Macro Insights Weekly: Asia’s resilient exports

Despite elevated inflation, rising interest rates and geopolitical uncertainties, demand for Asia’s exports have held up well so far this year. Regional manufacturers’ sentiments remain co...
Group Research, Taimur Baig, Chang Wei Liang08 Aug 2022
  • Through June, aggregate exports out of Asia were up 13.1%yoy
  • This outturn is impressive considering the adverse base effect in place
  • July exports from China and South Korea were strong
  • China’s burgeoning trade surplus also reflects weak domestic demand
  • South Korea’s auto exports have revived strongly, although semiconductor demand has softened
Photo credit: Unsplash Photo

Commentary: Asia’s resilient exports

Given the inflationary and rising interest rate environment, Asia’s goods exports, a bellwether for global demand, should be softening by now. As consumers worldwide pay more for food and fuel, some correction in discretionary demand should be unsurprising. Similarly, as interest rates go up across countries, the rising cost of financing should have a dampening impact on consumer and business spending, affecting the demand for goods produced in Asia.

But so far, so good. Our measure of aggregate exports out of the region was up 13.1%yoy through June. The figure is even more promising for Asia ex-China (+20.6%yoy). On a chart, this may come across as a softening trend, but this outturn should be seen in the context of rather adverse base effects. At this time last year, on the back of a post-lockdown rebound, Asia’s exports were up 35%yoy, so a double-digit growth at the current juncture is indicative of sustained strength of the exports cycle. PMI manufacturing has stayed well above 50 lately, another source of comfort. 

While our region-wide aggregate data extend through June, we already have July data for three key economies, China, India, and South Korea. Exports outturn of the three economies offer useful clues for the rest of the year.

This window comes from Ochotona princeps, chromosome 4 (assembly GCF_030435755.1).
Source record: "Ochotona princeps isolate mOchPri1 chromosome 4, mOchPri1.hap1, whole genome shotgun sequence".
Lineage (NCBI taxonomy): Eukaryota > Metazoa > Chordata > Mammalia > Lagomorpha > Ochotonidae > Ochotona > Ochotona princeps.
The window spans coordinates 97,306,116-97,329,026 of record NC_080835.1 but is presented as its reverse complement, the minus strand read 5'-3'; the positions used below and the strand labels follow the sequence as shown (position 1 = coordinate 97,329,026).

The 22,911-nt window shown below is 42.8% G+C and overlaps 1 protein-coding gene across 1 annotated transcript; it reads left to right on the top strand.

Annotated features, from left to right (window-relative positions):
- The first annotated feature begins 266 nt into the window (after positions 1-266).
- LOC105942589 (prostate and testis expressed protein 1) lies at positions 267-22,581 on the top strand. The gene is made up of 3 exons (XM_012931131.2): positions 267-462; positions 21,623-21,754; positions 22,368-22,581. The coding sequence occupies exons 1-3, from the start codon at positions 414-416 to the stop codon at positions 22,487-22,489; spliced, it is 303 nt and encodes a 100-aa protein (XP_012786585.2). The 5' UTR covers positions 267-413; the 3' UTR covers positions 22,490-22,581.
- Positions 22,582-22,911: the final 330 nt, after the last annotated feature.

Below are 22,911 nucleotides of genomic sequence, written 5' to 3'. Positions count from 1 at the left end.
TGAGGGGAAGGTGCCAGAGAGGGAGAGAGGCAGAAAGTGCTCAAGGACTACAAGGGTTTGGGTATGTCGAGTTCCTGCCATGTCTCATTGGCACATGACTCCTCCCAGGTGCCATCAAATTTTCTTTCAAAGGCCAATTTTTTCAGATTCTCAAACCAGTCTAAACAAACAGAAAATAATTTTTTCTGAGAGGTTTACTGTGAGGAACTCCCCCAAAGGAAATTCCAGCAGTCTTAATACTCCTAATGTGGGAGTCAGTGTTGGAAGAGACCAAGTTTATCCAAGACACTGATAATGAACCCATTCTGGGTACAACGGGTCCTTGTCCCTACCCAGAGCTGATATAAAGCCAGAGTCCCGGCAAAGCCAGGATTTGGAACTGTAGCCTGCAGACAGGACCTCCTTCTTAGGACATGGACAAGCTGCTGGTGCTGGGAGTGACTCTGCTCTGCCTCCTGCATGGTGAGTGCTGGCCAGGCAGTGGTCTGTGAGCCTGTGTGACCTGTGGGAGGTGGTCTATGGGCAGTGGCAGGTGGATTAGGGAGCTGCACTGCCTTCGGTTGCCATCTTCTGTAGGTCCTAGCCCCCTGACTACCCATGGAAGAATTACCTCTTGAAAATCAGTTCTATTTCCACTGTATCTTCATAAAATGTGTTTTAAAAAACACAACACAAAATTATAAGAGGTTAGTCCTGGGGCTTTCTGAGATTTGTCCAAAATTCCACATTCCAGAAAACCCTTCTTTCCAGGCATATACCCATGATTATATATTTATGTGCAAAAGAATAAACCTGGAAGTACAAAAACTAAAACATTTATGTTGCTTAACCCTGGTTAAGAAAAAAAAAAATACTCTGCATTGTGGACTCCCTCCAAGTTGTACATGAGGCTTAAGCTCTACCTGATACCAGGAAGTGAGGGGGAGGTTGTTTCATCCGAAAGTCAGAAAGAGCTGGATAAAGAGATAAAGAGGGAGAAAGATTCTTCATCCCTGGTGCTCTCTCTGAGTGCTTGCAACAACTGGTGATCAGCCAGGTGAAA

China’s domestic economy is facing multiple headwinds, including pandemic management struggles and a deepening property sector crisis, but through all this, the country’s factories have been humming, allowing the exporters to keep their operations going. The cost of shipping a container from Shanghai to Los Angeles has declined by over 40% since Q4 last year, suggesting that some of the supply side frictions related to ports have eased considerably, helping trade. China’s strong exports also reflect resilient demand from its largest importer, the US. With jobs and wages showing continued strength, American consumers have so far shrugged off the challenges posed by high cost of fuel and food, keeping retail sales growth in high single digits.

With domestic demand related imports running weak, China’s trade surplus in July crossed USD100bn, the first such occurrence in its history. Much has been made about the July manufacturing PMI falling below 50, but we note that beyond the figure published by the China Federation of Logistics and Purchasing, another manufacturing PMI published by Caixin, which is also widely followed, remains above 50. There is no denying the risks facings China’s domestic economy, but it gives us some comfort to note external demand and exports-related production remain robust.  


While China is running record trade surpluses, India’s trade deficit keeps widening (July deficit went past USD31bn). Exports demand has softened lately, while the high cost of energy imports has kept the import bill elevated. A recent contraction in the export of refined fuel may be attributed to the government’s levy of windfall tax on oil exports, which is being calibrated and the impact may turn out to be temporary. PMI surveys post a favourable picture,  with manufacturers holding their own despite rising costs and RBI rate hikes. 

South Korea

On the back of strong demand from both the US and EU, South Korea’s July exports crossed USD60bn, up 9.4%yoy. Auto exports have recovered robustly after last year’s chip-shortage led disruptions. Semiconductor demand, however, has begun to weaken, just as supply has caught up.

Considering that exports were growing by 30%yoy twelve months ago, the outturn is particularly impressive for this export giant. PMI has softened lately, but at 51, still suggests decent expansion.

Asia’s exports have therefore begun the second half of the year still in good shape. Chances are the going may get tough as demand in US, EU, and China soften further, but it is heartening to see that export earnings have not yet been hit as much as we had feared given the plethora of outstanding headwinds.

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Taimur Baig, Ph.D.

Chief Economist - Global

Chang Wei Liang

FX & Credit Strategist

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